Running the demo application with QSG_RHI_BACKEND=vulkan (using an appropriately configured Qt 5.14 build) gives us:

mvk

qt.scenegraph.general: Using QRhi with backend Vulkan
  graphics API debug/validation layers: 0
  QRhi profiling and debug markers: 0
qt.scenegraph.general: threaded render loop
qt.scenegraph.general: Using sg animation driver
qt.scenegraph.general: Animation Driver: using vsync: 16.67 ms
qt.rhi.general: Physical device 0: 'Intel(R) UHD Graphics 630' 0.2.1835 (api 1.0.92 vendor 0x8086 device 0x3E9B type 1)
qt.rhi.general: using this physical device
qt.rhi.general: queue family 0: flags=0x7 count=1
qt.rhi.general: 17 device extensions available
qt.scenegraph.general: MSAA sample count for the swapchain is 1. Alpha channel requested = no.
qt.scenegraph.general: rhi texture atlas dimensions: 2048x1024
qt.rhi.general: Creating new swapchain of 2 buffers, size 1280x720, presentation mode 2


It is worth noting that I had problems getting this running on macOS 10.13, experiencing lock ups and crashes when using the threaded render loop. Upgrading to a newer (1.0.121) Vulkan SDK (that includes MoltenVK) led to a new set of problems and not being able to start the application. (I kept getting something that resembles https://github.com/KhronosGroup/MoltenVK/issues/695) To be investigated later on. Here, on a Mac Mini with 10.14 and a semi-recent Vulkan SDK / MoltenVK, the results are pretty good however, as witnessed on the screenshot.


Windows


Windows is the platform where we have the most options. Out of the 4 main QRhi backends (Vulkan, Metal, D3D11, OpenGL) one can use no fewer than 3 on Windows: Direct3D 11, Vulkan, and OpenGL.

This begs the obvious question right away: Why only 3? Should it not be 4, with Direct3D 12 being the fourth?

There is no D3D12 backend at the moment. This may change later on since this is in the plans, but not currently scheduled. While we are at the topic, it is worth noting that the experimental direct-to-D3D12 backend for Qt Quick added in Qt 5.8 is now architecturally deprecated (since we tackle the problem of multiple graphics APIs  in a whole new way), and is subject to removal in Qt 6.

On Windows the default when setting QSG_RHI=1 is Direct3D 11. As usual, override with QSG_RHI_BACKEND, if Vulkan or OpenGL is desired.

cinematic_d3d11

qt.scenegraph.general: Using QRhi with backend D3D11
  graphics API debug/validation layers: 0
  QRhi profiling and debug markers: 0
qt.scenegraph.general: threaded render loop
qt.scenegraph.general: Using sg animation driver
qt.scenegraph.general: Animation Driver: using vsync: 16.67 ms
qt.rhi.general: DXGI 1.2 = true, FLIP_DISCARD swapchain supported = true
qt.rhi.general: Adapter 0: 'NVIDIA GeForce RTX 2060' (flags 0x0)
qt.rhi.general: using this adapter
qt.rhi.general: Adapter 1: 'Microsoft Basic Render Driver' (flags 0x2)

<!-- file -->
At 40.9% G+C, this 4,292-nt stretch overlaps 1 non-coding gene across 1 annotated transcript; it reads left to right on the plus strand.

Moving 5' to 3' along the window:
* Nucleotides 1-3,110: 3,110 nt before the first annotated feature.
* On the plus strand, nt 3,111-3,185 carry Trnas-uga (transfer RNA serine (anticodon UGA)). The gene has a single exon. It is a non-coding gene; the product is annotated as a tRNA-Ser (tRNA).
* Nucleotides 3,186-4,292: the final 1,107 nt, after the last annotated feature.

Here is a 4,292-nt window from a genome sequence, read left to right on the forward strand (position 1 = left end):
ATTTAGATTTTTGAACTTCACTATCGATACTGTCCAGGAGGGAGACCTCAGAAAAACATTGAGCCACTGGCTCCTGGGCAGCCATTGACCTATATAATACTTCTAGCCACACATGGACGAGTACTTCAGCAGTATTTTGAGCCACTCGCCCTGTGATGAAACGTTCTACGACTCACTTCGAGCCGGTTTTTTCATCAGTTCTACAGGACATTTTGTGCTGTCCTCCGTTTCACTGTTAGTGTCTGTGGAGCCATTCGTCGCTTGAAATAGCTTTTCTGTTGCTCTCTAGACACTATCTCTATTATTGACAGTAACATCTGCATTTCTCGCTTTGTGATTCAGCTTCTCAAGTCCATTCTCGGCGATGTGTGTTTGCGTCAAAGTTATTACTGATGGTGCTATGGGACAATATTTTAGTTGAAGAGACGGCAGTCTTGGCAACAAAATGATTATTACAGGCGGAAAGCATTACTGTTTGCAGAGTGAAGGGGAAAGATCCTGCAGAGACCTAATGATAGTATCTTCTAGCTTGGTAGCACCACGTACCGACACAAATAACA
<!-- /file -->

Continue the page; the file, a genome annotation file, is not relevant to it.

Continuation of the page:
qt.scenegraph.general: MSAA sample count for the swapchain is 1
qt.scenegraph.general: rhi texture atlas dimensions: 2048x1024


It is worth noting that we need Direct3D 11.1, not 11.0. This is mainly because we need VSSetConstantBuffers1
(and the related PS and CS variants). This should not present a problem unless someone wants to run on plain Windows 7 without the Platform Update. Speaking of Windows 7, it is important to note that the D3D11-based rendering does not currently function correctly on Windows 7 as of Qt 5.14, hence mentioning only Windows 10 on the 5.14 new features page. This is something to be remedied later on (but only if Windows 7 is going to stay a supported platform for Qt 6).

To enable the Direct3D debug layer, set the environment variable QSG_RHI_DEBUG_LAYER to 1. This works for Vulkan too, as long as the validation layers are available (from an installed Vulkan SDK for instance). Qt conveniently directs the messages to the debug output (as if they were output via  qDebug).

Vulkan and OpenGL should work as expected on Windows, so I will refrain from making the post longer by adding more screenshots.

As with Vulkan and Metal, the OpenGL backend of QRhi builds on some (but not all) of the existing OpenGL enablers and platform plumbing, such as, QOpenGLContext, QOpenGLFunctions, and the underlying plumbing in the windows platform plugin (WGL, EGL). Therefore, everything that applies to Qt Quick applications running directly on OpenGL, applies here as well. (desktop vs. ANGLE vs. software, environment variables like QT_OPENGL)

Speaking of ANGLE, the expectation is that it can be removed as a direct dependency in Qt 6. This needs some further investigation to fully ensure we do not lose support for special use cases, but the plan for now is that having the QRhi-based rendering path with support for Direct3D 11, OpenGL (proper, via WGL), and Vulkan is going to be sufficient for Qt 6 applications on Windows.

And that's it for this post. In part 3 we are going to finally start diving deeper and look into what this QRhi thing is and how shaders are handled.

Subscribe to Our Blog

Stay up to date with the latest marketing, sales and service tips and news.